Development of systems for the generation of red blood cells (RBCs) from stem cells sources (adult peripheral blood, cord blood and pluripotent stem cells) in vitro is of great interest to health services globally, as such a product could overcome many of the problems associated with donor blood, in particular the availability for certain rare blood groups and for patients requiring repeat transfusions. Pluropotent stem cells (PSCs) have advantages for such systems as they have the potential to provide an inexhaustible source of progenitors for the generation of large numbers of RBCs, however further research is required before mature RBCs can be generated from these cells. We are utilising innovative proteomic approaches to analyse the differential proteome, phosphoproteome and transcription factor profile of erythroblasts from such stem cells as they progress down the erythroid pathway to determine why the cells have terminal differentiation defects, along with genetic manipulation to obtain the required adult phenotype.
An alternative and highly desirable approach to PSCs is to generate immortalized adult erythroid cell lines. We have recently created the first such cell lines, which now need to undergo extensive analysis using genomic, transcriptomic and proteomic approaches with the aim of making lines suitable for therapeutics. In addition we will be generating further lines under modified conditions, lines for selected blood groups and will use genome editing to create designer lines with selected rare blood groups. All cells will undergo the same extensive analysis as above along with a range of functional analysis.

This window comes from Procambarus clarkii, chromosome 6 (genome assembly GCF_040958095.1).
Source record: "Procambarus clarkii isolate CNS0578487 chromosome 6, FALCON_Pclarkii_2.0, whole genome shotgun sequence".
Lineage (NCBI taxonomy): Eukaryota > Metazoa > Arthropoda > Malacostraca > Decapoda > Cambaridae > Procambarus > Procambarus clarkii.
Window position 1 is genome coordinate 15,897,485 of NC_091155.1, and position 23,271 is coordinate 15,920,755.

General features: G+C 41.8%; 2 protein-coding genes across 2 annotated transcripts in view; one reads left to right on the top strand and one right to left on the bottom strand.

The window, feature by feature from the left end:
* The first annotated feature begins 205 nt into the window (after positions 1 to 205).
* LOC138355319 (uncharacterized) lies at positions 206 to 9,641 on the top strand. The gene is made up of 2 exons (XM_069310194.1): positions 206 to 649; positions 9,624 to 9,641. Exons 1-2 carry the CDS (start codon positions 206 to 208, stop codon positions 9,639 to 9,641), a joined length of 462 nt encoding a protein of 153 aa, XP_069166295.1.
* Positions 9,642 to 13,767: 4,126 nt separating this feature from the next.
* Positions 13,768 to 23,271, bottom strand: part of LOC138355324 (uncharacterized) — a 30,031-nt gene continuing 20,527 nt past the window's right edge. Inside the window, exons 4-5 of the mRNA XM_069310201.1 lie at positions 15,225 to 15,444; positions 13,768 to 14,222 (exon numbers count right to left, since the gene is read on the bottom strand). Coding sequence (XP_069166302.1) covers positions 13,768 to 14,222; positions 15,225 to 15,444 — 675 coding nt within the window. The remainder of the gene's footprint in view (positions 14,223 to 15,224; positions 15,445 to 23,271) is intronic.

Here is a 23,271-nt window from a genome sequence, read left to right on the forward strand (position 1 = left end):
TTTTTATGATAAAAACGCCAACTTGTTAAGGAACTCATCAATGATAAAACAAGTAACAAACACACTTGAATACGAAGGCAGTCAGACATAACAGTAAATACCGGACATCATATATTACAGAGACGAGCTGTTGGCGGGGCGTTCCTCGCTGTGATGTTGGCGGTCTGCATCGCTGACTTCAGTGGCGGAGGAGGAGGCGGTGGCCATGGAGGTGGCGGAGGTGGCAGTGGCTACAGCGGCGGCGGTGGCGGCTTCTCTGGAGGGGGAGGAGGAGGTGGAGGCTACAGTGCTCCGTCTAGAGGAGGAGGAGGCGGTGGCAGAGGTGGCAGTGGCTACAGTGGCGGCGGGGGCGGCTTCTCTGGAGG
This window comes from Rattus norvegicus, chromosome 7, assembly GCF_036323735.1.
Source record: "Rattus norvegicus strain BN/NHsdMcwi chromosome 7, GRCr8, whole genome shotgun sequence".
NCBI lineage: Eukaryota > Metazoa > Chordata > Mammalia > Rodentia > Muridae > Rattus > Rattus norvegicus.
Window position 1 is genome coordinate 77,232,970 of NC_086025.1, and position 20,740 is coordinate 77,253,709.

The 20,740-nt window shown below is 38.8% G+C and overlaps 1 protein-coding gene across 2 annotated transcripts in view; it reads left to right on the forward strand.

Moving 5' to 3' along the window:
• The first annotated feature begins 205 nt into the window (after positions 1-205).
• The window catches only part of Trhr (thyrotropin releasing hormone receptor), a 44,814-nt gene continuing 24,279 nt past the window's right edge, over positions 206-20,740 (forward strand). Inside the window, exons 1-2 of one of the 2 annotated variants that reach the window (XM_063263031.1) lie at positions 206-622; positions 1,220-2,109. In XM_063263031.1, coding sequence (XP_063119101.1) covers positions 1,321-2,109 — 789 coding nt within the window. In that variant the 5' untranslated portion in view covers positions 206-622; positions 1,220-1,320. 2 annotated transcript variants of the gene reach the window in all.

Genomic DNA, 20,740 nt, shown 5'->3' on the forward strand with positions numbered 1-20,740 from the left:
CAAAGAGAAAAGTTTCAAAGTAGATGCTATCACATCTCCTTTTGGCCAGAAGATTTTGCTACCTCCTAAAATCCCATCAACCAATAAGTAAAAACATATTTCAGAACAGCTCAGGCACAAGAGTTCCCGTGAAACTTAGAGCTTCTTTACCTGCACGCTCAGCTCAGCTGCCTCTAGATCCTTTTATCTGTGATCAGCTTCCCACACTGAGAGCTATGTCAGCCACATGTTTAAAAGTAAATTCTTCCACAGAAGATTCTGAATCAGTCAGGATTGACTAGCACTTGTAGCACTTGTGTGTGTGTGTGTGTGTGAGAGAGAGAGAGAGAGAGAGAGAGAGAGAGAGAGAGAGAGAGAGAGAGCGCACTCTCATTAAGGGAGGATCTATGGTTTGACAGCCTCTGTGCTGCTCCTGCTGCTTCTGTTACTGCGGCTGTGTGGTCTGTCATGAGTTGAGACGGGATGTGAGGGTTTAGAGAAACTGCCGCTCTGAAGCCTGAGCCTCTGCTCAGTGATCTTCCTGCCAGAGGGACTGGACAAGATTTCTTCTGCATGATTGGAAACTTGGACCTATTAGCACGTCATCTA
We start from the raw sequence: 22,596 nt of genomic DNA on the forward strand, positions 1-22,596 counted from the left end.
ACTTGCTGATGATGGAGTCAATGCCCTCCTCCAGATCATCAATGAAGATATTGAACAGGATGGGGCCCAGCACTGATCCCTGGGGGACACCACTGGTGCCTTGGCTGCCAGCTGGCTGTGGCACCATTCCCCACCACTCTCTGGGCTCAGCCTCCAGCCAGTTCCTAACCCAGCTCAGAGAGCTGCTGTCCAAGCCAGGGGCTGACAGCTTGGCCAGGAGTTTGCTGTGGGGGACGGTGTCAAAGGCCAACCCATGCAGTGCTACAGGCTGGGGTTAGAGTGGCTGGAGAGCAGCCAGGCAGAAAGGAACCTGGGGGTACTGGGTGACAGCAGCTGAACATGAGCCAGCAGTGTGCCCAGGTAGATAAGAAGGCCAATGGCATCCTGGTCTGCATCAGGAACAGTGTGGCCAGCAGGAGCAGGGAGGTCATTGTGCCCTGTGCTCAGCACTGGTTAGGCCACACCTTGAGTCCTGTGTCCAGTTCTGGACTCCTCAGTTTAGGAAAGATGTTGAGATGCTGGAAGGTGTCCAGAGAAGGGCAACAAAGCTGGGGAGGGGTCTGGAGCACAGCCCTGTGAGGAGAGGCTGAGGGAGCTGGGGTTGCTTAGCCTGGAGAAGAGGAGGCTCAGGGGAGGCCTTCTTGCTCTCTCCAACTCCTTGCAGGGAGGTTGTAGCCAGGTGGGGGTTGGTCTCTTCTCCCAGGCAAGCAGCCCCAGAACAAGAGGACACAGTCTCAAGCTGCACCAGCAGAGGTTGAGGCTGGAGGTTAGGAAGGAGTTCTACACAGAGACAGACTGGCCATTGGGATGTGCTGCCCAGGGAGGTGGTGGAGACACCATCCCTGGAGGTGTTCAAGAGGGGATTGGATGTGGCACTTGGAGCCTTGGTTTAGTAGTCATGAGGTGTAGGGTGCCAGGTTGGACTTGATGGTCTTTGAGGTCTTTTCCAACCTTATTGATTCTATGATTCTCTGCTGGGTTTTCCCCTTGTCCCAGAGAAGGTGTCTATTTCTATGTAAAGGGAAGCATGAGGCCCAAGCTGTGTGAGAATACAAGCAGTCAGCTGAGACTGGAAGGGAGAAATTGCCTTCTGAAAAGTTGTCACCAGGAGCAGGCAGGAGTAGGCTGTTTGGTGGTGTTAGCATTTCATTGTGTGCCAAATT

We are also interested in the regulation of erythropoiesis, in particular transcription factors such as KLF1. KLF1 is essential for erythropoiesis and mutations in this transcription factor can result in severe red blood cell disorders. We are investigating how such mutations cause disease using genome editing techniques to create human immortalised erythroid lines carrying the selected mutations, and genomic, transcriptomic, proteomic and biochemical approaches to determine the underlying molecular mechanisms. We are part of the recently formed NIHR Blood and Transplant Research Unit (BTRU) to advance research on the manufacture of red blood cells from stem cells and their translation from the lab to human trails, and collaborate with Prof Dave Anstee and Dr Ash Toye at NHSBT, Bristol and within the University.
Projects are available in all areas of our research.